Happens that I don’t realize until sated again how deeply starved I have been for green, for new growth, the freshness of wildflowers, riotous songs of birds, or real deep time on the mat. It is such a profoundly happy fact that the cyclical nature of seasons, of practice, always will bring you back home, where the old is new again.

My practice sucked today. I am afflicted with some form of low grade allergy/cold, which causes my nose to run like a leaky faucet. Really, it’s only a minor annoyance, but I find that whenever I feel the least bit poorly, the experience heightens and worsens when I get on the mat. It’s been a drag-ass sort of morning–to be honest, it’s been a drag-ass several days–with a quiet, overcast sky. It took quite a bit of willpower to get to the mat at all, and when I did, it was to soon feel very crummy. It wasn’t too long before I ditched my flow plans in favor of viparita karani (elevated legs-up-the-wall) with extra chest-opening action to help me breathe more freely. That worked pretty well. There was no way I was subjecting myself to alternate nostril breathing, so instead I just settled into meditation. Well, I settled my body into a seated meditative posture. Though I likely looked calm and collected on the outside, the rest of me carried on feeling crummy. The heart-opening action of viparita karani allowed me to get in touch which the fact that along with feeling sickly, I also feel stuck and sad. The impulse to bolt from the cusion was strong, but instead of giving in, I convinced myself to just stay there, and to soften around the feelings that were coming up. I bolted out of there gratefully when I heard the chime announcing the end of my meditation time, but still, I had stayed the course. It might seem like a very puny victory to have successfully sat on a zafu for 16 minutes, but I’ll take it.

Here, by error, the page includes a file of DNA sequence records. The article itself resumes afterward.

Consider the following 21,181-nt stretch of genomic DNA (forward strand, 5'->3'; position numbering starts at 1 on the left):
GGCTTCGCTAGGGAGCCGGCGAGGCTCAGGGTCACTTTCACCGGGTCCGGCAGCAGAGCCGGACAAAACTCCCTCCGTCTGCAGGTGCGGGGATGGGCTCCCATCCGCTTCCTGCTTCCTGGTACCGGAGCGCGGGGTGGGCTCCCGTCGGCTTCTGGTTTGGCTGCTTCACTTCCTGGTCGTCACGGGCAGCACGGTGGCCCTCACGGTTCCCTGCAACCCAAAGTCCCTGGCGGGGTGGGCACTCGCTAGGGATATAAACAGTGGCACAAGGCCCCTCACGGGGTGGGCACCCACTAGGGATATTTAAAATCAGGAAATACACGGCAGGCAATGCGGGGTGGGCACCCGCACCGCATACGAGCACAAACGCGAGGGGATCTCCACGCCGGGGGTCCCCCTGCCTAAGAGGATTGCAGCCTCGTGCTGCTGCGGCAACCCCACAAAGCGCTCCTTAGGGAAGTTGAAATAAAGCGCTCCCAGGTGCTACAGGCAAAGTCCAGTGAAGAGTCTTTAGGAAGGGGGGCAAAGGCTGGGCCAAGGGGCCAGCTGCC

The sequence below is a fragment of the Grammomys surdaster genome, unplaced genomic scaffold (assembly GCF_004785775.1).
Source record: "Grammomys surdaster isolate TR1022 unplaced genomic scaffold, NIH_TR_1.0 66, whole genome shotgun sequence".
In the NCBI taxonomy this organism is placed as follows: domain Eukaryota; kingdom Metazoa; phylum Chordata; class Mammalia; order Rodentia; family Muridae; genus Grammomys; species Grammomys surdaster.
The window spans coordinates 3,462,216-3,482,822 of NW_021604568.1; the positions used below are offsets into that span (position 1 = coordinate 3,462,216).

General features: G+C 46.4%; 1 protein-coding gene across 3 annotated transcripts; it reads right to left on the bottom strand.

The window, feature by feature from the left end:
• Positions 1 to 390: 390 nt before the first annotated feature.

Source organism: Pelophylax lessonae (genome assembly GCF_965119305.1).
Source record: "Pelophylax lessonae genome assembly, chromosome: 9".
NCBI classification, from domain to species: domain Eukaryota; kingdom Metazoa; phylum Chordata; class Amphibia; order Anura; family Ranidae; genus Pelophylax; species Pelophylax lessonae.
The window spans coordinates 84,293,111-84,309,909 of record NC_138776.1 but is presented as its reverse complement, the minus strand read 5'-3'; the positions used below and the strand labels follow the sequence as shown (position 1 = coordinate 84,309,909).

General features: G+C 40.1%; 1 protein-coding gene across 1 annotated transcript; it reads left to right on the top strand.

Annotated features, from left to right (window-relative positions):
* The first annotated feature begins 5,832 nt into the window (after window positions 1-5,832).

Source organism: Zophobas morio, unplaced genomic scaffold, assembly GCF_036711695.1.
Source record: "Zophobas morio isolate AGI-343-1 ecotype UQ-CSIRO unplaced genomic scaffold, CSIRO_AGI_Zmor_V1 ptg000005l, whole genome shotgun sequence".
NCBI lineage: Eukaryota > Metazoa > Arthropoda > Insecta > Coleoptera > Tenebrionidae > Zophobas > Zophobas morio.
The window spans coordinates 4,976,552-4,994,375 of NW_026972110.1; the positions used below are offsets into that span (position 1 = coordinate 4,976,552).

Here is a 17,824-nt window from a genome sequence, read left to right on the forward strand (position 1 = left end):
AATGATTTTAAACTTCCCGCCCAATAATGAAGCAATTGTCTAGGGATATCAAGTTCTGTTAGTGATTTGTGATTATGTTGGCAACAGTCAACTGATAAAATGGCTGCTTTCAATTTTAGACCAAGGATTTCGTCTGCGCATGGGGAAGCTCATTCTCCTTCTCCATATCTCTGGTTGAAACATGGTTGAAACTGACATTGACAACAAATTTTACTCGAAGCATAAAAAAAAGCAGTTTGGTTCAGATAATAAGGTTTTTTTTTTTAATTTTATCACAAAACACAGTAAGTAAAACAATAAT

I am a passionate knitter.  There are several kinds of knitters, the two main types being product-oriented knitters and process-oriented knitters. Product-oriented knitters are primarily driven by the thought of having finished projects to wear or give away. As a process knitter, I am more interested in being engaged in the act, the process of knitting. I had a conversation recently with someone who is married to a knitter, and said that it shocked and hurt him to watch his wife rip back dozens of rows when she’d found a mistake. All that work for nothing! But to the process knitter, after the initial short pang of pain when one realizes the mistake, ripping back is no big thing because although it may appear as though we wasted time knitting all those rows that will be lost, the whole time we were knitting we were enjoying the activity, enjoying the process, and this cannot be lost.

A yoga practice can be much like this. There are days, sometimes whole weeks when it feels like ripping back rows. But, like the process knitter, what the yogi or yogini wants is to be engaged in the process of practicing yoga. Great practice days are just that–they are great. But we trust that the process is larger and more important than what happens on the mat on any given day. Ninety percent of a successful practice is showing up and being present to what you encounter on the mat. On a day like today, dragging myself to the mat, being easy on myself, and being present to my runny nose and feelings of stuckness and sadness is my practice. Not that it really feels like it. But I am grateful for the lessons of knitting, that I can at least talk myself (and write!) into believing that it is so.